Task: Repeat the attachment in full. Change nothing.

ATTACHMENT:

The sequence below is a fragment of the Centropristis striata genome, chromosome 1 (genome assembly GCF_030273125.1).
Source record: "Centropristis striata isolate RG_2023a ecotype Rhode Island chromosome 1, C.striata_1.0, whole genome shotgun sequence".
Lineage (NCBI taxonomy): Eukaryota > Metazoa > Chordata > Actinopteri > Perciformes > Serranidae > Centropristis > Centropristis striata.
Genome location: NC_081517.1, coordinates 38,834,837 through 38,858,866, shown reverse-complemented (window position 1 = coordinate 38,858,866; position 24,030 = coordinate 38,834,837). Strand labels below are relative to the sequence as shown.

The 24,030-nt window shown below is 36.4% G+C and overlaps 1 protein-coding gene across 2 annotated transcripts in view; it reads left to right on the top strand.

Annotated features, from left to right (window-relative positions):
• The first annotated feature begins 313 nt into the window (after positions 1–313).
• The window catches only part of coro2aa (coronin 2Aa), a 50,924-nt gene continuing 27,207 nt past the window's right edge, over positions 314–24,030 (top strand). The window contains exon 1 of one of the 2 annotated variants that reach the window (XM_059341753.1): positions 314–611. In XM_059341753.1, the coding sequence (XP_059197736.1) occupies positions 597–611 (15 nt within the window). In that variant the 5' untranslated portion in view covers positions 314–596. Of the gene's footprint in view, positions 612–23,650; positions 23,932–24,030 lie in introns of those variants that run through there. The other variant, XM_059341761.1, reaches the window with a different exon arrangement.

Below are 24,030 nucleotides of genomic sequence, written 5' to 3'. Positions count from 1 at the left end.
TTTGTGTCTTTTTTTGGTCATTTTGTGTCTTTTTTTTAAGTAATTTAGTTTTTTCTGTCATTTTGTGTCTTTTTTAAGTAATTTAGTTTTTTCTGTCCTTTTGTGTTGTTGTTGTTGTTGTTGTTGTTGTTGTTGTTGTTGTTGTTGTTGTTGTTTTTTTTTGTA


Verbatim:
The sequence below is a fragment of the Centropristis striata genome, chromosome 1 (genome assembly GCF_030273125.1).
Source record: "Centropristis striata isolate RG_2023a ecotype Rhode Island chromosome 1, C.striata_1.0, whole genome shotgun sequence".
Lineage (NCBI taxonomy): Eukaryota > Metazoa > Chordata > Actinopteri > Perciformes > Serranidae > Centropristis > Centropristis striata.
Genome location: NC_081517.1, coordinates 38,834,837 through 38,858,866, shown reverse-complemented (window position 1 = coordinate 38,858,866; position 24,030 = coordinate 38,834,837). Strand labels below are relative to the sequence as shown.

The 24,030-nt window shown below is 36.4% G+C and overlaps 1 protein-coding gene across 2 annotated transcripts in view; it reads left to right on the top strand.

Annotated features, from left to right (window-relative positions):
• The first annotated feature begins 313 nt into the window (after positions 1–313).
• The window catches only part of coro2aa (coronin 2Aa), a 50,924-nt gene continuing 27,207 nt past the window's right edge, over positions 314–24,030 (top strand). The window contains exon 1 of one of the 2 annotated variants that reach the window (XM_059341753.1): positions 314–611. In XM_059341753.1, the coding sequence (XP_059197736.1) occupies positions 597–611 (15 nt within the window). In that variant the 5' untranslated portion in view covers positions 314–596. Of the gene's footprint in view, positions 612–23,650; positions 23,932–24,030 lie in introns of those variants that run through there. The other variant, XM_059341761.1, reaches the window with a different exon arrangement.

Below are 24,030 nucleotides of genomic sequence, written 5' to 3'. Positions count from 1 at the left end.
TTTGTGTCTTTTTTTGGTCATTTTGTGTCTTTTTTTTAAGTAATTTAGTTTTTTCTGTCATTTTGTGTCTTTTTTAAGTAATTTAGTTTTTTCTGTCCTTTTGTGTTGTTGTTGTTGTTGTTGTTGTTGTTGTTGTTGTTGTTGTTGTTGTTGTTTTTTTTTGTA